3. Here's still another idea that may work for you: There is a free website builder, http://us.webnode.com/that will let you put together a site. You don't have to buy a domain (although you can); consequently, your URL for however long it takes you to settle on the name of your business will look like mytentativebusinessname.webnode.com It isn't a perfect solution, but it will allow you to "test drive" both the name and your web presence until you settle on your branding. Good luck!
  4. That, I think, is the insidious aspect of it. It seems way too open-ended, one-sided and definitely subject to interpretation. "[P]osting content using PayPal services" could be construed to mean, if you put something on your website or blog page...an ebook or other publication...an invention...your logo...a portfolio...or had a shopping cart that is tied to PayPal for receiving credit cards, etc., that they have rights to those works or intellectual property for purposes that benefit them. The next paragraph overtly states that a merchant expressly gives them the right to use their logo, domain name or other IPs to say "this merchant uses PayPal" in PP's self-promotions...royalty-free.
  5. PayPal has issued its Terms of Service that will go into effect on July 1 of this year. Buried deep in the 60-page document and not revealed in the "highlights" document publicly released, is a provision that says that the user of an account agrees to give PayPal perpetual and irrevocable rights as well as the right to sub-assign those rights to all copyrights, trademarks and intellectual property. This would apply to works known now AND in the future. The paragraph that follows says the same applies to Merchants utilizing Merchant Services. See page 53: https://www.paypalobjects.com/webstatic/ua/pdf/US/ints/ua.pdf This is unacceptable to me and, I'm certain, to my clients. Anyone who works with copyrightable, trademarked or any intellectual property may also find it objectionable. I will be looking for and switching to an alternative to PayPal; if you have suggestions for a replacement that works internationally, I'd love to hear it!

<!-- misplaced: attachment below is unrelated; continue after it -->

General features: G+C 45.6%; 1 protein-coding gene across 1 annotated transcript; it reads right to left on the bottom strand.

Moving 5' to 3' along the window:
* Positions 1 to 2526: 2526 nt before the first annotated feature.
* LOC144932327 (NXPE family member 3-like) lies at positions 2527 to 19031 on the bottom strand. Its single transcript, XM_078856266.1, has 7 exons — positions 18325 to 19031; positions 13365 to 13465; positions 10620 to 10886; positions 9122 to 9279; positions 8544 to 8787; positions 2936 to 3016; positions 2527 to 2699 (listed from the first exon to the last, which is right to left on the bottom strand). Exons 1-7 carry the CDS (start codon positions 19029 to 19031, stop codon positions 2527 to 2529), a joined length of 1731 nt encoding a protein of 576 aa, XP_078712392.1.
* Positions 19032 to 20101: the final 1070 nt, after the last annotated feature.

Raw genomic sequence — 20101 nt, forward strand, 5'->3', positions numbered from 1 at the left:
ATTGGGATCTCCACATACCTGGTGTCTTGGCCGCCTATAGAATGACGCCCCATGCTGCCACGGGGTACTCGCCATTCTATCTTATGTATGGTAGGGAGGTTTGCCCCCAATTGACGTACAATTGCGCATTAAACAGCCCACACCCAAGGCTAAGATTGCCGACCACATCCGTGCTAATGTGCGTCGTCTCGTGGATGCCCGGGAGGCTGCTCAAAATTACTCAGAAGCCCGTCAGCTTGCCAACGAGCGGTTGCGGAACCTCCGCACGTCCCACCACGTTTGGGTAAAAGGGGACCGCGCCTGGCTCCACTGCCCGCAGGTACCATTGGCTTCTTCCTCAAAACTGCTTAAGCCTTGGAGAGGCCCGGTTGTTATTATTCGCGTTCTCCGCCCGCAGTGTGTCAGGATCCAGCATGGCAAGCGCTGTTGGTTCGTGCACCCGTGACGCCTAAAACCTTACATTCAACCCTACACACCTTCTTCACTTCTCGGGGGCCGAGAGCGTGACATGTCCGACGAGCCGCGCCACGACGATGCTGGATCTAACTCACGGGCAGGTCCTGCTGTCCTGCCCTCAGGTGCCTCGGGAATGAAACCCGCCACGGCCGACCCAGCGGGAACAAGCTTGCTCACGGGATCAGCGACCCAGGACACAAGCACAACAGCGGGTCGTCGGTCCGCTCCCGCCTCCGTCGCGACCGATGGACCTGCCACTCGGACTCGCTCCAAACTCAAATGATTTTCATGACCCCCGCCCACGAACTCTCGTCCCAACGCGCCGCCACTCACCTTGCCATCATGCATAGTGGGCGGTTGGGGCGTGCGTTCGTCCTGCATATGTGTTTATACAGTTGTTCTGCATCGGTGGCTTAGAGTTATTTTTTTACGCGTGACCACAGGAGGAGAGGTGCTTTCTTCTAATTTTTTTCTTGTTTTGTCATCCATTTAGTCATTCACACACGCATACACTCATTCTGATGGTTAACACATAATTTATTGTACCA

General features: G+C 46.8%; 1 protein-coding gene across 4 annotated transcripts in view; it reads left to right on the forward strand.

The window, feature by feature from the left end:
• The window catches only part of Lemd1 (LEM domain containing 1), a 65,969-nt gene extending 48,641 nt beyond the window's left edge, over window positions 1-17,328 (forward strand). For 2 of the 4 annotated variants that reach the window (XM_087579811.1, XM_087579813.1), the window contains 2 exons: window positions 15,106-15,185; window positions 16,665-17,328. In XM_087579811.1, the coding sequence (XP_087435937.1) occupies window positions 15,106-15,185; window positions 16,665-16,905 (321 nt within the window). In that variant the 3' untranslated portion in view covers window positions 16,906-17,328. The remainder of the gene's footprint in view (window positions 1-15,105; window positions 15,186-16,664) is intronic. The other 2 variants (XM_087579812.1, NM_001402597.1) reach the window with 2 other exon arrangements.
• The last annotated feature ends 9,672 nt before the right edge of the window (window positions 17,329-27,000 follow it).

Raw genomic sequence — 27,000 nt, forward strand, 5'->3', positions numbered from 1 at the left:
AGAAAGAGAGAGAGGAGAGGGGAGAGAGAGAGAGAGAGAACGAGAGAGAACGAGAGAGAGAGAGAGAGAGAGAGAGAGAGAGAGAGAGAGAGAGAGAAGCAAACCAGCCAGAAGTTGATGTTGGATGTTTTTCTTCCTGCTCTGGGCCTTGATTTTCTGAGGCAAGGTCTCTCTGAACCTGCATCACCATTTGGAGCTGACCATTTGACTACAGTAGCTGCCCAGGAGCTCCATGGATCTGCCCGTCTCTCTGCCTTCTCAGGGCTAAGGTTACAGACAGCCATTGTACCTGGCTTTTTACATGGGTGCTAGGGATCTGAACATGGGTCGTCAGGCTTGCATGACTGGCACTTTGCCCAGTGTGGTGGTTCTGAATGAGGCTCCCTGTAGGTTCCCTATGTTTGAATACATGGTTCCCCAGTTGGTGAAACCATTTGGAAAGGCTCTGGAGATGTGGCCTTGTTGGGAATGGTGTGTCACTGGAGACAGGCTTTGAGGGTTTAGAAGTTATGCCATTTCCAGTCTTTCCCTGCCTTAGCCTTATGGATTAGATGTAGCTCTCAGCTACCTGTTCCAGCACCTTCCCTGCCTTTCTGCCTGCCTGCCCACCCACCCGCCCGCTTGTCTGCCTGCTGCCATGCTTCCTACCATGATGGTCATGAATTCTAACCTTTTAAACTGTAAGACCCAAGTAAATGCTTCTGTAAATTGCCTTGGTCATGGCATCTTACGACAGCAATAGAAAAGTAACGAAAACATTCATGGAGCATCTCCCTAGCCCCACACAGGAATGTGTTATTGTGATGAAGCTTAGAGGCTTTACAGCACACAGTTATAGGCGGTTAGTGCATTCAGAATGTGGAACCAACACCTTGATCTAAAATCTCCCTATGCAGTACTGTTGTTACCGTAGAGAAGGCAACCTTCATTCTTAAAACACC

6. Hi, Cynthia - I wouldn't let the location issue be of any concern. I'm in Chicago and currently have a client in Mexico; together, we're working with another entity in California. We'll probably never be in the same room at the same time, but thanks to videoconferencing and other tools, we can engage as though we are! Life is good! ;-) Susan
  7. Congratulations on your accomplishments, Meghan. (and, boy! could I use some GIMP training! I see its potential, but can't seem to actually create anything!)
  8. Hi, Karen - I'm in near-by Niles! Good luck as you kick off your brand new enterprise.
  9. I try to always set aside 1/3 of my earnings. 15% goes to self-employment tax (US) 5% is for the flat income tax in my state --the rest is for "just in case" expenses. This has come in very handy on occasion (e.g., equipment failures/replacements) and also provides a buffer for those in-between-projects times! Best, Susan
  10. I don't think it's cheeky at all - one hand washes the other!
  11. Although this 14-minute video is from the perspective of freelancers in the UK, the themes and concepts seem fairly universal. When you have a few moments, you may enjoy watching:
  12. Hi, Shakena and welcome - I actually don't know your specialty, but if it were me, I'd register as a woman-owned business with the GA Dept of Economic Development and also make your presence known to all of the musicians' unions in the area... Susan
  13. I did the same thing initially, Irene - figured it out fast, though Thanks, Tawnya, for bringing this to our attention. I know I'm not capitalizing on my LI connections well enough! S.
  14. Also, the US Bureau of Labor Statistics includes VAs under Secretaries/Admins (see work environment): http://www.bls.gov/ooh/office-and-administrative-support/secretaries-and-administrative-assistants.htm